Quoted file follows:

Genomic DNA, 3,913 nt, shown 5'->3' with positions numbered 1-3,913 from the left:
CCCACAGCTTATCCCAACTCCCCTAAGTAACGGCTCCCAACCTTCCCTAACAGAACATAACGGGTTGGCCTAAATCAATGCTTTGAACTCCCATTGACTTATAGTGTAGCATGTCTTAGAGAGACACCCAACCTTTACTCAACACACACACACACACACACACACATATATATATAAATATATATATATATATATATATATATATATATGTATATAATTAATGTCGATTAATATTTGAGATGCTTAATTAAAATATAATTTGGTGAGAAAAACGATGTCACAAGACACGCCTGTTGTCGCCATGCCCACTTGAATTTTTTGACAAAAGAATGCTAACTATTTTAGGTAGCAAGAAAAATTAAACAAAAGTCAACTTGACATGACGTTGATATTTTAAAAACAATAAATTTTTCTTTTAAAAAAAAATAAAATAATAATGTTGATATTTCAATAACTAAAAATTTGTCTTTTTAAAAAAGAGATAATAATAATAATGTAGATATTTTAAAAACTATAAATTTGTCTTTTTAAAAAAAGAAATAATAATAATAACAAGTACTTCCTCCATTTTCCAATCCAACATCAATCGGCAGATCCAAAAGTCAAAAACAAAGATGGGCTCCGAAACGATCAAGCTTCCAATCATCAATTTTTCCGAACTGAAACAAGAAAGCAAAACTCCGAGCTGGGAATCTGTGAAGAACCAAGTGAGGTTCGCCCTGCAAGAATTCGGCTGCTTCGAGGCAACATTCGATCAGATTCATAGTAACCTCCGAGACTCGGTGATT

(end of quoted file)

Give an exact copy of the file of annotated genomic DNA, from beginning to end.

Genomic DNA, 3,913 nt, shown 5'->3' with positions numbered 1-3,913 from the left:
CCCACAGCTTATCCCAACTCCCCTAAGTAACGGCTCCCAACCTTCCCTAACAGAACATAACGGGTTGGCCTAAATCAATGCTTTGAACTCCCATTGACTTATAGTGTAGCATGTCTTAGAGAGACACCCAACCTTTACTCAACACACACACACACACACACACACATATATATATAAATATATATATATATATATATATATATATATATGTATATAATTAATGTCGATTAATATTTGAGATGCTTAATTAAAATATAATTTGGTGAGAAAAACGATGTCACAAGACACGCCTGTTGTCGCCATGCCCACTTGAATTTTTTGACAAAAGAATGCTAACTATTTTAGGTAGCAAGAAAAATTAAACAAAAGTCAACTTGACATGACGTTGATATTTTAAAAACAATAAATTTTTCTTTTAAAAAAAAATAAAATAATAATGTTGATATTTCAATAACTAAAAATTTGTCTTTTTAAAAAAGAGATAATAATAATAATGTAGATATTTTAAAAACTATAAATTTGTCTTTTTAAAAAAAGAAATAATAATAATAACAAGTACTTCCTCCATTTTCCAATCCAACATCAATCGGCAGATCCAAAAGTCAAAAACAAAGATGGGCTCCGAAACGATCAAGCTTCCAATCATCAATTTTTCCGAACTGAAACAAGAAAGCAAAACTCCGAGCTGGGAATCTGTGAAGAACCAAGTGAGGTTCGCCCTGCAAGAATTCGGCTGCTTCGAGGCAACATTCGATCAGATTCATAGTAACCTCCGAGACTCGGTGATT